Classic Brands and Sources: Billecart-Salmon, Bollinger, Charles Heidsieck, Duval-Leroy, Henri Giraud, Gosset, Heidsieck, Henriot, Krug, Laurent-Perrier, Moët & Chandon, Mumm, Perrier-Jouët, Piper-Heidsieck, Pol Roger, Pommery, Louis Roederer, Ruinart, Veuve Clicquot Ponsardin

Characteristics:

Brut Nature

Body – light

Acidity – dry

Sweetness – dry – no added sugar 0-3 g/l

Tannins – low

Extra Brut

Body – light

Acidity – high

Sweetness – dry 0-6 g/l

Tannins – low

Brut

Body – light

Acidity – high

Sweetness – dry 0-12 g/l

Tannins – low

Extra Sec/Extra Dry

Body – medium (-)

Acidity – medium (+)

Sweetness – off dry 12-17 g/l

Tannins – low

Sec/Dry

Body – medium (-)

Acidity – medium to medium (+)

Sweetness – semi-sweet 17-35 g/l

Tannins – low

Semi Sec/Semi Dry

Body – medium

Acidity – medium

Sweetness – semi-sweet 33-50 g/l

Tannins – low

Doux/Sweet

Body – full

Acidity – perceived as low

Sweetness – sweet > 50 g/l

Tannins – low


Wine and food pairing guidelines:
Often consumed on its own without food. With food, the dryer styles go well with fish, shellfish and lighter meat dishes with acidic sauces. Sweeter versions can go with heavier dishes that have spice or hotness or sweetness.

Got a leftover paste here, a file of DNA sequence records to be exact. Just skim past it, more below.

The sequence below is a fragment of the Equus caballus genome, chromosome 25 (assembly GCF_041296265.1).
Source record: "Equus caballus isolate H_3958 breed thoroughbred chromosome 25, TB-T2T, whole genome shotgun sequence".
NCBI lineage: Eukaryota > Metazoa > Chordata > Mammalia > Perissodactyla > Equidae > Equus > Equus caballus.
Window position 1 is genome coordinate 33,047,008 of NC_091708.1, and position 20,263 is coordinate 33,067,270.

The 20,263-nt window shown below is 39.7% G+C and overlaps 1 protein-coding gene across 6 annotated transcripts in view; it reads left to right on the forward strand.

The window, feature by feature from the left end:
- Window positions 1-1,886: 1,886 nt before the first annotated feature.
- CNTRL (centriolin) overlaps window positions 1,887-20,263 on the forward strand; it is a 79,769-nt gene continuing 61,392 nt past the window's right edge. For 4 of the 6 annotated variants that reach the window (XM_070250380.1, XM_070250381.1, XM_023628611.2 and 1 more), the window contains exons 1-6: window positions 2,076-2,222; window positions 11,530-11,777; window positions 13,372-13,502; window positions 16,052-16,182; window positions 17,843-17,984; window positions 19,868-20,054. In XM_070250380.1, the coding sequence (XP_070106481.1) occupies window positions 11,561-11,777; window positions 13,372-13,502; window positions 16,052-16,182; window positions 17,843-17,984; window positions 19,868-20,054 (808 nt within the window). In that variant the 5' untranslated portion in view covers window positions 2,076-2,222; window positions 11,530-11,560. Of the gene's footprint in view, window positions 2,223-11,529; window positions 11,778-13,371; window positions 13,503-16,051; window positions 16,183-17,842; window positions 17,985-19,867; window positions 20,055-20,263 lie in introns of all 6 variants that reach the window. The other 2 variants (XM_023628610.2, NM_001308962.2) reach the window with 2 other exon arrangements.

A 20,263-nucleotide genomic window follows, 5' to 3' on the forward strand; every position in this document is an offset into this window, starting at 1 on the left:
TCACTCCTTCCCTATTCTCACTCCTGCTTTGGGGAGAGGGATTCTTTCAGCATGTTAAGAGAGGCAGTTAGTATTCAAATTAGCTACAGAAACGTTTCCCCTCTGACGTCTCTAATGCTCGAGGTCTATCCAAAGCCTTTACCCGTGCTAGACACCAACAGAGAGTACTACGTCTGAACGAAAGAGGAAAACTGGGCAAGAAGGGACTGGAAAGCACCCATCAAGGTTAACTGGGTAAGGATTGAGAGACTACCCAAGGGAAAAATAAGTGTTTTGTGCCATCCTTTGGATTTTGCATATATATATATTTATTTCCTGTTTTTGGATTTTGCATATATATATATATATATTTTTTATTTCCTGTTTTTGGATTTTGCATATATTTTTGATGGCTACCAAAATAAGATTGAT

Foods and Entrees that usually pair:
Dry styles – light fish, shellfish, chicken, pork with citrus-based sauces
Off dry styles – chicken, pork, veal with spicier sauces, Pacific rim foods, Mexican foods
Semi-sweet, sweet – dessert dishes
Rosé dry or off dry styles – beef and lamb dishes and dishes with slight spiciness

Cheese Pairings:
dry – Brie with rind, Brin D’Amour, Camembert with rind, Emmental, Feta, Garroxta, most goat cheeses, Muenster, Raclette, Reblochon, Saint-Nectaire, Swiss, Vacherin
off dry – Brick, Colby, Double Glouster, Edam, Fontina, Gorgonzola, Gouda, Gruyère, Havarti, Langres, Vermont Shepard
sweet – any rich cheese, blue cheeses, “cheese cake”

Cava

  (KAH-vah)
Synonyms: Spanish sparkling wine, champán or champaña, but by agreement with the European Union it should not be called Spanish Champagne

Wine Name: Cava, Cava Rosado, Cordon Negro, Codorniu